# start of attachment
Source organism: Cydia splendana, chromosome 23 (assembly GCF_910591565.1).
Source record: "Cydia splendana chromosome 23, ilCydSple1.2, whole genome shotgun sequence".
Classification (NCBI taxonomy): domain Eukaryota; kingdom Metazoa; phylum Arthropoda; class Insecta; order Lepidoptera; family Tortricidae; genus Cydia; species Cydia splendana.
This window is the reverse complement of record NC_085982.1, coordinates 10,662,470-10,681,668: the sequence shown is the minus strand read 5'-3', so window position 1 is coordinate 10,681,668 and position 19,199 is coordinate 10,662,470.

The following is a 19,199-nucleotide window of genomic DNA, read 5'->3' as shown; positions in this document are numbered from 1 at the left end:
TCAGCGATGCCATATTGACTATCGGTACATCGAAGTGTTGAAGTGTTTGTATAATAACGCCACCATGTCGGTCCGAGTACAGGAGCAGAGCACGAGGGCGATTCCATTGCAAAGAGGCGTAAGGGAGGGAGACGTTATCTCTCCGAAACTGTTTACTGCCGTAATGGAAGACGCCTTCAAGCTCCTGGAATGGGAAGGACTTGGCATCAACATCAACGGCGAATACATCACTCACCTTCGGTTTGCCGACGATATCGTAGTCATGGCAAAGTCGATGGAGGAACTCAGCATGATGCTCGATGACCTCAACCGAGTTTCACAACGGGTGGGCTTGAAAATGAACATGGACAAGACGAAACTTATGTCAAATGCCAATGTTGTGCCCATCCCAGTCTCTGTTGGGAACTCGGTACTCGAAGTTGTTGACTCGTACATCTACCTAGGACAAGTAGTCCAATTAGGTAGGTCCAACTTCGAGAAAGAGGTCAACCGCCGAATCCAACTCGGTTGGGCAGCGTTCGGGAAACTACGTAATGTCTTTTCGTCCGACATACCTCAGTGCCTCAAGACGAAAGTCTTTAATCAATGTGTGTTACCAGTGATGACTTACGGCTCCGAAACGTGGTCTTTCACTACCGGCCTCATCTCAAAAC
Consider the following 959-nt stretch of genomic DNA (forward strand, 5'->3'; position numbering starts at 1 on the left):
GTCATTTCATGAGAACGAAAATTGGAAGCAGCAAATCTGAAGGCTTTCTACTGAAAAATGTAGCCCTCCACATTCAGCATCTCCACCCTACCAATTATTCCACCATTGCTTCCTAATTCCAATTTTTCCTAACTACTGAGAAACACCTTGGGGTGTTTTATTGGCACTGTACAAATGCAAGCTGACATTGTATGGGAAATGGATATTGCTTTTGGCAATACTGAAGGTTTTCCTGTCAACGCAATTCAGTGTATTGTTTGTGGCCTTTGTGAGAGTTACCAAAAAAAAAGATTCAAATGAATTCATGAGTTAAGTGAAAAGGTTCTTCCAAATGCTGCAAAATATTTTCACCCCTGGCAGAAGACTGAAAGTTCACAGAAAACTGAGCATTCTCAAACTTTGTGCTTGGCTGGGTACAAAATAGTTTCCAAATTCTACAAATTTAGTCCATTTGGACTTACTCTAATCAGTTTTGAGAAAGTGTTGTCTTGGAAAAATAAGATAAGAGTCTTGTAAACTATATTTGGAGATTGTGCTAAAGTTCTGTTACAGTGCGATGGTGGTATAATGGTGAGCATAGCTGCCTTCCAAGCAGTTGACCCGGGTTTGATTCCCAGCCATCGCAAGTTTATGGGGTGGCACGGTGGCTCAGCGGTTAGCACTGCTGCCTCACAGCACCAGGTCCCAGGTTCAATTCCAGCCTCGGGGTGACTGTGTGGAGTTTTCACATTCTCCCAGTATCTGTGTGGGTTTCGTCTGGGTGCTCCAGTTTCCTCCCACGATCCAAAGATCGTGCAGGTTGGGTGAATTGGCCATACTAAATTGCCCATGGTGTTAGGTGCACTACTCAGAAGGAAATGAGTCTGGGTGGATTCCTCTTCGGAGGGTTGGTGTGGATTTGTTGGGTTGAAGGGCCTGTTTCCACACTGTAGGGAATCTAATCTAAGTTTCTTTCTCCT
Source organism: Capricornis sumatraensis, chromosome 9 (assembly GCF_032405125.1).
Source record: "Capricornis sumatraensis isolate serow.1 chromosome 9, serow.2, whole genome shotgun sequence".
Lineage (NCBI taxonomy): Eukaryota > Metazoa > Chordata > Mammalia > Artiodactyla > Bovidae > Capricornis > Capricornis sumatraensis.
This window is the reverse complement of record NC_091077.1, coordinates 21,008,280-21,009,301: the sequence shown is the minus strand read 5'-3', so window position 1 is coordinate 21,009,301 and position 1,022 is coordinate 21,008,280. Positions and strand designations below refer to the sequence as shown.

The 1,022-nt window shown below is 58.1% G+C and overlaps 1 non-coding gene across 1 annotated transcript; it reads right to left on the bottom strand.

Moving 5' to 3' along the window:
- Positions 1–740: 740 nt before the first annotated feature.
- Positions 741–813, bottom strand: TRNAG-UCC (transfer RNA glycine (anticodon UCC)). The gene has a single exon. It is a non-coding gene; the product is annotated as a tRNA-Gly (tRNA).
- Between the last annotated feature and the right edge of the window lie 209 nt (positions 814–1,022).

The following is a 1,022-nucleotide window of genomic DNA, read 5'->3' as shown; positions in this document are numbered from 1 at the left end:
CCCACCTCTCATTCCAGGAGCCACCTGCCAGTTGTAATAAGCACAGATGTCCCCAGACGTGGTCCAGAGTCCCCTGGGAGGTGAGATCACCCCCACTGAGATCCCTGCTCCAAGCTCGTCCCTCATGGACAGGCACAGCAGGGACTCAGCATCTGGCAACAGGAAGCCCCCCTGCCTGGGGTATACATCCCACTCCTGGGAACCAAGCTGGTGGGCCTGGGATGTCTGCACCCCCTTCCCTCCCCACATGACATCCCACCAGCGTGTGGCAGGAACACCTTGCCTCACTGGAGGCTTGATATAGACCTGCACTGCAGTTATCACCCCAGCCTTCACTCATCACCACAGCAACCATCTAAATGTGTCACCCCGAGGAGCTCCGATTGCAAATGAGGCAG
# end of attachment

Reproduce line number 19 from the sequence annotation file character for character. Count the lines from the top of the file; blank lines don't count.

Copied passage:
CCCACCTCTCATTCCAGGAGCCACCTGCCAGTTGTAATAAGCACAGATGTCCCCAGACGTGGTCCAGAGTCCCCTGGGAGGTGAGATCACCCCCACTGAGATCCCTGCTCCAAGCTCGTCCCTCATGGACAGGCACAGCAGGGACTCAGCATCTGGCAACAGGAAGCCCCCCTGCCTGGGGTATACATCCCACTCCTGGGAACCAAGCTGGTGGGCCTGGGATGTCTGCACCCCCTTCCCTCCCCACATGACATCCCACCAGCGTGTGGCAGGAACACCTTGCCTCACTGGAGGCTTGATATAGACCTGCACTGCAGTTATCACCCCAGCCTTCACTCATCACCACAGCAACCATCTAAATGTGTCACCCCGAGGAGCTCCGATTGCAAATGAGGCAG